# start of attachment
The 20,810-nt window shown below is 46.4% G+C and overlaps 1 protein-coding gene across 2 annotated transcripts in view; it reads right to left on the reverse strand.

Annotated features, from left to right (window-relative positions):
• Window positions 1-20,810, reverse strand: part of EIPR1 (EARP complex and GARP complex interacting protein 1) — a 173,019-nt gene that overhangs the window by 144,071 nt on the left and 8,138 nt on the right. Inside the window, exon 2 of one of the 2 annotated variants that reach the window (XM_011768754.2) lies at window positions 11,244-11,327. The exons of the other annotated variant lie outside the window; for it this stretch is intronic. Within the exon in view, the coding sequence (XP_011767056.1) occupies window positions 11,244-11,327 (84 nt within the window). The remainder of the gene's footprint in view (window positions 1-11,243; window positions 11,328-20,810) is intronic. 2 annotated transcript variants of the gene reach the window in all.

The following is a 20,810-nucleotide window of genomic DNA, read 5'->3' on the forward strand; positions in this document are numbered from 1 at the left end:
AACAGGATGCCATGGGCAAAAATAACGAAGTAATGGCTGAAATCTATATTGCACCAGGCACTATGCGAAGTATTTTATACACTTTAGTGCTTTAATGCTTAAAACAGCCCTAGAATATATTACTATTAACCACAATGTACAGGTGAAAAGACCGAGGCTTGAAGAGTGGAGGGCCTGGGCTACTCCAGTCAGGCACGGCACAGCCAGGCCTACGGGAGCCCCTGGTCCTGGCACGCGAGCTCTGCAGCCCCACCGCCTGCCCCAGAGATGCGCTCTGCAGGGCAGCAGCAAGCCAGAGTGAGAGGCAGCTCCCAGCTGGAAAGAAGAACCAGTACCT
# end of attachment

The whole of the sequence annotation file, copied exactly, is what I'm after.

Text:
The 20,810-nt window shown below is 46.4% G+C and overlaps 1 protein-coding gene across 2 annotated transcripts in view; it reads right to left on the reverse strand.

Annotated features, from left to right (window-relative positions):
• Window positions 1-20,810, reverse strand: part of EIPR1 (EARP complex and GARP complex interacting protein 1) — a 173,019-nt gene that overhangs the window by 144,071 nt on the left and 8,138 nt on the right. Inside the window, exon 2 of one of the 2 annotated variants that reach the window (XM_011768754.2) lies at window positions 11,244-11,327. The exons of the other annotated variant lie outside the window; for it this stretch is intronic. Within the exon in view, the coding sequence (XP_011767056.1) occupies window positions 11,244-11,327 (84 nt within the window). The remainder of the gene's footprint in view (window positions 1-11,243; window positions 11,328-20,810) is intronic. 2 annotated transcript variants of the gene reach the window in all.

The following is a 20,810-nucleotide window of genomic DNA, read 5'->3' on the forward strand; positions in this document are numbered from 1 at the left end:
AACAGGATGCCATGGGCAAAAATAACGAAGTAATGGCTGAAATCTATATTGCACCAGGCACTATGCGAAGTATTTTATACACTTTAGTGCTTTAATGCTTAAAACAGCCCTAGAATATATTACTATTAACCACAATGTACAGGTGAAAAGACCGAGGCTTGAAGAGTGGAGGGCCTGGGCTACTCCAGTCAGGCACGGCACAGCCAGGCCTACGGGAGCCCCTGGTCCTGGCACGCGAGCTCTGCAGCCCCACCGCCTGCCCCAGAGATGCGCTCTGCAGGGCAGCAGCAAGCCAGAGTGAGAGGCAGCTCCCAGCTGGAAAGAAGAACCAGTACCT